By VALERIE KALFRIN The Tampa Tribune
Published: Aug 24, 2006
TAMPA – Even as officials investigate whether a zookeeper should be criminally charged in a Sumatran tiger’s escape and death, Lowry Park Zoo officials said they will obtain another tiger to replace the rare animal.
Zoo President and Chief Executive Officer Lex Salisbury said Wednesday the facility will continue with the program that has brought tigers to the zoo so children can learn more about them. The zoo has a male Sumatran tiger, Eric.
“We feel like we have a moral purpose. We’re making a difference,” Salisbury said.
The zoo, he said, is conducting a review of how it handled the escape and shooting. He did not say how long the review will take.
Enshalla, the female tiger whose name means “God willing” in Arabic, was born at the zoo in August 1991. She died there Tuesday after escaping from her den and trying to scale a 7-foot rocky enclosure surrounding the old rhinoceros habitat in the Asian Domain, which is being renovated and will open incrementally in September. The zoo was open Wednesday.
A zookeeper left an access door to Enshalla’s nightly den unlatched about 4:45 p.m. Tuesday, allowing her to slip into the construction site and a dry moat in the rhino’s old quarters, where Salisbury later shot her.
At the time, the animal had “winced” from a tranquilizer dart in her hindquarters shot by zoo veterinarian David Murphy from an observation platform, Salisbury said Wednesday, pointing out where he had stood with a 12-gauge shotgun.
The dart had no immediate effect. Meanwhile, Enshalla “took one leap and almost got to the top” of the ivy-covered enclosure, he said. Murphy’s observation platform was near the top, leaving little choice but to shoot the tiger, Salisbury said.
The tiger will be cremated after a necropsy. Some tissue samples from her organs may be sent to research facilities, Murphy said.
The zookeeper, who was not identified, is on paid administrative leave while the zoo reviews the incident, Salisbury said.
The zoo’s general curator, Lee Ann Rottman, said the keeper had worked at the zoo for about a month and with the tigers for about two weeks. He had trained with a supervisor before being assigned to handle the tigers, she said.
Although he was new to Lowry Park, he previously worked with the Luby Foundation, a wildlife facility in Alachua County, after earning an associate’s degree in zoology from Santa Fe Community College in Gainesville, she said.
“You’re trained in Zookeeping 101 to check your locks. He made a mistake. I don’t even know if he knows why he made it,” Rottman said. “The fact remains that we’re all human, and mistakes can be made. It’s hard for me to understand not checking locks, but it could happen to me.”
Lt. Steve De Lacure, of the Florida Fish and Wildlife Conservation Commission, and an investigator from the U.S. Department of Agriculture visited the tiger’s quarters and inspected the shooting site Wednesday.
De Lacure said he will forward the results of his investigation to the Hillsborough County State Attorney’s Office to determine whether the keeper should be charged with a misdemeanor for unsafe handling of captive wildlife resulting in an escape or injury. The charge is punishable by a $500 fine or 60 days in jail.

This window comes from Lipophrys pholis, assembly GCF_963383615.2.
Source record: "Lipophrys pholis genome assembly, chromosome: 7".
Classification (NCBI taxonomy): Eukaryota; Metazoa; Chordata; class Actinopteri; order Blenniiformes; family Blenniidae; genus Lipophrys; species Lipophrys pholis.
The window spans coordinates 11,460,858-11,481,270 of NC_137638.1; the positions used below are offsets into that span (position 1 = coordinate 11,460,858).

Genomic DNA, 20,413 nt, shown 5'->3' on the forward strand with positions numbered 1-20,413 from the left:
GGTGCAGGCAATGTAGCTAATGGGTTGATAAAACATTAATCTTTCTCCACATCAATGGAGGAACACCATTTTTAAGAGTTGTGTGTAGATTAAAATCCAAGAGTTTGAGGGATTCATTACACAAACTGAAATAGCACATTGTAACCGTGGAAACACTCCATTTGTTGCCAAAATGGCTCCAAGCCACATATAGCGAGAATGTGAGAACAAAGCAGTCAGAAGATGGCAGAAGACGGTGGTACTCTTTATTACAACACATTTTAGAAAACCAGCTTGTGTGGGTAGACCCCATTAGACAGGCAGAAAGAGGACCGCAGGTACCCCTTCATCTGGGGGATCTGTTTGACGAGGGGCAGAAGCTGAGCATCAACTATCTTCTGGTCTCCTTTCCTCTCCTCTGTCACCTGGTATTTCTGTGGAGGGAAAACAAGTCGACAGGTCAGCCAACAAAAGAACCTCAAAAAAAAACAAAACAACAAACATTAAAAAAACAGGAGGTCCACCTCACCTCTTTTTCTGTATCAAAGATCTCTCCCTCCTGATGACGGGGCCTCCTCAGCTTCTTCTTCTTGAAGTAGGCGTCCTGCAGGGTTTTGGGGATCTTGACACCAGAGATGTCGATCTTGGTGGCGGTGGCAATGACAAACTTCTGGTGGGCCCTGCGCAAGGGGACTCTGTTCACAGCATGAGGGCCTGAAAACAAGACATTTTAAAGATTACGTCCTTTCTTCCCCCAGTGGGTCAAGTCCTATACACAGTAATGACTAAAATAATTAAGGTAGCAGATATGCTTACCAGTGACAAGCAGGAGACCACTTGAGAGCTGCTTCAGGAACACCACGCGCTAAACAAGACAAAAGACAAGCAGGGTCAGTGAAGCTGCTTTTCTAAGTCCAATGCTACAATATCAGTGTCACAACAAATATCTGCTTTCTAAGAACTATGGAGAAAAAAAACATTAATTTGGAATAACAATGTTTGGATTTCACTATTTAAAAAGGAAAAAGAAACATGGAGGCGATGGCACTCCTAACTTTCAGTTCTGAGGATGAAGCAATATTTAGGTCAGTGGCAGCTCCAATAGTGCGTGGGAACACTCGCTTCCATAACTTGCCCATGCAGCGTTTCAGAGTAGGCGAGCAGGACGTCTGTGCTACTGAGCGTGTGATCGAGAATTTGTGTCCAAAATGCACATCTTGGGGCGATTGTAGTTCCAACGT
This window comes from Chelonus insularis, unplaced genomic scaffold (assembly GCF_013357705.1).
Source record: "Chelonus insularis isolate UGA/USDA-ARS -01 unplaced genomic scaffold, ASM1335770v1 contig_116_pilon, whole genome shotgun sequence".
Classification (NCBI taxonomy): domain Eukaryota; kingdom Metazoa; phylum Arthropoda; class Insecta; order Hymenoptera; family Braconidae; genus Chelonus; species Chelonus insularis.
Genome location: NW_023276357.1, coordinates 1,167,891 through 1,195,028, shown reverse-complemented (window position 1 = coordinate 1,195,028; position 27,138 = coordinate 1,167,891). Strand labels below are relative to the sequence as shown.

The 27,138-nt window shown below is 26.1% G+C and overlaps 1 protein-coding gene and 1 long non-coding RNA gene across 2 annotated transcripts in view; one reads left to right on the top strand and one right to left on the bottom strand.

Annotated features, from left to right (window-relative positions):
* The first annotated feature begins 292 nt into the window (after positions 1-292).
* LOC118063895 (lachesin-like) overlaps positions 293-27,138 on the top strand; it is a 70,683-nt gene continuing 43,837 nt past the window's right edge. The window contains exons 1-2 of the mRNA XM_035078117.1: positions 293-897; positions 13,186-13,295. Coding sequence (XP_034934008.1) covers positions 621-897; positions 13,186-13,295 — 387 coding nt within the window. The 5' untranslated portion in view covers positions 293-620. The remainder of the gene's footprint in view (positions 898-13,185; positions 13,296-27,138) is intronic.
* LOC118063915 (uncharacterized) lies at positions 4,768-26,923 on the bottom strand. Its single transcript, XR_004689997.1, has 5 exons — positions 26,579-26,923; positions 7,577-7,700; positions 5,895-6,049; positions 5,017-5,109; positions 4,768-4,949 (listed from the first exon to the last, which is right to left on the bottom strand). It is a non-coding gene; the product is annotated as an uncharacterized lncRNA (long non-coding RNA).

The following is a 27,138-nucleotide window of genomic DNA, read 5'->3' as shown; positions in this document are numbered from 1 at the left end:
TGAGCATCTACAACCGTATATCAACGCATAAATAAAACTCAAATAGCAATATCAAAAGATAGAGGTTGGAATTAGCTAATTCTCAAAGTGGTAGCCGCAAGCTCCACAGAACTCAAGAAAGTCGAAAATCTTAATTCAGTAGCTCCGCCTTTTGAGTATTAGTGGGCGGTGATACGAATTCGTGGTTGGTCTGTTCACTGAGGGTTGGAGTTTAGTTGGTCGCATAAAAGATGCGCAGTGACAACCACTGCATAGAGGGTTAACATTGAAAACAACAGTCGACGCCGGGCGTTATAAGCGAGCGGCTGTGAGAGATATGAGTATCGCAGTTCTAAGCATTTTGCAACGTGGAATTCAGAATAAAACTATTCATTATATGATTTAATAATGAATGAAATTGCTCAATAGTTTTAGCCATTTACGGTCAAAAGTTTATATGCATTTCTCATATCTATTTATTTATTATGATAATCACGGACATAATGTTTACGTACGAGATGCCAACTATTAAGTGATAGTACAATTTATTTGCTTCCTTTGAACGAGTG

So far, De Lacure said, he is impressed by the zoo’s 10-member shooting team having quarterly firearms training and mock escapes with one member representing an animal.
The medications used by Murphy – Metatomadine and Telazol – were appropriate under the circumstances, De Lacure said, noting that an animal’s weight, age, health and adrenaline all influence the effectiveness. Sometimes the drugs take effect after several minutes; other times, not at all, he said.
The shooting team that responded to the “Code One” – a call of an animal on the loose – on Tuesday carried weapons of different caliber, including .375, .30-06 and .308. Using the shotgun was a “tactical decision” that, from a safety standpoint, was a good choice in close quarters, De Lacure said.
He had not interviewed the zookeeper Wednesday because the man was distraught, De Lacure said.
The zoo’s protocols are inspected every five years by the American Zoo and Aquarium Association of Silver Spring, Md., zoo officials said.
Zookeepers radio one another to say where they are working before they move to another location, but officials are considering putting a “buddy system” in place where one zookeeper would follow another to ensure all pens and enclosures are properly locked, Salisbury said. Such systems can be unwieldy, he said, but “we want to make sure this never happens again.”
Overall, Salisbury said, he was satisfied with how zoo personnel handled the escape. “This is what we had to do in this circumstance, regardless of how tragic the outcome was,” Salisbury said. “Human life is more important than animal life in any situation.”
Clearwater resident Sharry Arnold, 59, sympathized with the zoo’s staff even as she mourned the death of the tiger she held as a cub. Arnold was working at Raymond James Financial Inc. in 1991 when the company sponsored the tiger exhibit and held a contest for employees to name the tigers. Arnold submitted Enshalla, an Arabic word that she had heard from a friend married to a State Department employee stationed in Africa.
“The exhibit’s special to me because of that. I can just imagine how they must feel,” she said. “She was beautiful. She was such a pretty baby.”
Reporter Valerie Kalfrin can be reached at (813) 259-7800 or firstname.lastname@example.org.